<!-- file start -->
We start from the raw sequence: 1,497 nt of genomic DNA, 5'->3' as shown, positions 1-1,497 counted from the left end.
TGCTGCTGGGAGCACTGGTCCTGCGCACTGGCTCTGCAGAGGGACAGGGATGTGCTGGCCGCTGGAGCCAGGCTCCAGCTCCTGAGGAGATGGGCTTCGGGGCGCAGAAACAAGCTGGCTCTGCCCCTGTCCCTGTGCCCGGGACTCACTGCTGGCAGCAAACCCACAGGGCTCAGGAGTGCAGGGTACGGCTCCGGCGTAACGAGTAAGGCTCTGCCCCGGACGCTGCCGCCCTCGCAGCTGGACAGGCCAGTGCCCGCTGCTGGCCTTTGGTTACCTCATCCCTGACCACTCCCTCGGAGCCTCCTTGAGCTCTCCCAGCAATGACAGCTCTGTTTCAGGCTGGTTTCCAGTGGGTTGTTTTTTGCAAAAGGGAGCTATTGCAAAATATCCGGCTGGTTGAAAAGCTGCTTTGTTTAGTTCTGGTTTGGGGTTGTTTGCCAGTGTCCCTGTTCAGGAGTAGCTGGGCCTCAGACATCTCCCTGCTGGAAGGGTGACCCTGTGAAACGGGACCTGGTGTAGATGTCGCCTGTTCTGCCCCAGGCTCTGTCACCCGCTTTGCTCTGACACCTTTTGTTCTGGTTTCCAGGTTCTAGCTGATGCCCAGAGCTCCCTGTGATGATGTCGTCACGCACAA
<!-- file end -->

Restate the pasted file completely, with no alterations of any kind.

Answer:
We start from the raw sequence: 1,497 nt of genomic DNA, 5'->3' as shown, positions 1-1,497 counted from the left end.
TGCTGCTGGGAGCACTGGTCCTGCGCACTGGCTCTGCAGAGGGACAGGGATGTGCTGGCCGCTGGAGCCAGGCTCCAGCTCCTGAGGAGATGGGCTTCGGGGCGCAGAAACAAGCTGGCTCTGCCCCTGTCCCTGTGCCCGGGACTCACTGCTGGCAGCAAACCCACAGGGCTCAGGAGTGCAGGGTACGGCTCCGGCGTAACGAGTAAGGCTCTGCCCCGGACGCTGCCGCCCTCGCAGCTGGACAGGCCAGTGCCCGCTGCTGGCCTTTGGTTACCTCATCCCTGACCACTCCCTCGGAGCCTCCTTGAGCTCTCCCAGCAATGACAGCTCTGTTTCAGGCTGGTTTCCAGTGGGTTGTTTTTTGCAAAAGGGAGCTATTGCAAAATATCCGGCTGGTTGAAAAGCTGCTTTGTTTAGTTCTGGTTTGGGGTTGTTTGCCAGTGTCCCTGTTCAGGAGTAGCTGGGCCTCAGACATCTCCCTGCTGGAAGGGTGACCCTGTGAAACGGGACCTGGTGTAGATGTCGCCTGTTCTGCCCCAGGCTCTGTCACCCGCTTTGCTCTGACACCTTTTGTTCTGGTTTCCAGGTTCTAGCTGATGCCCAGAGCTCCCTGTGATGATGTCGTCACGCACAA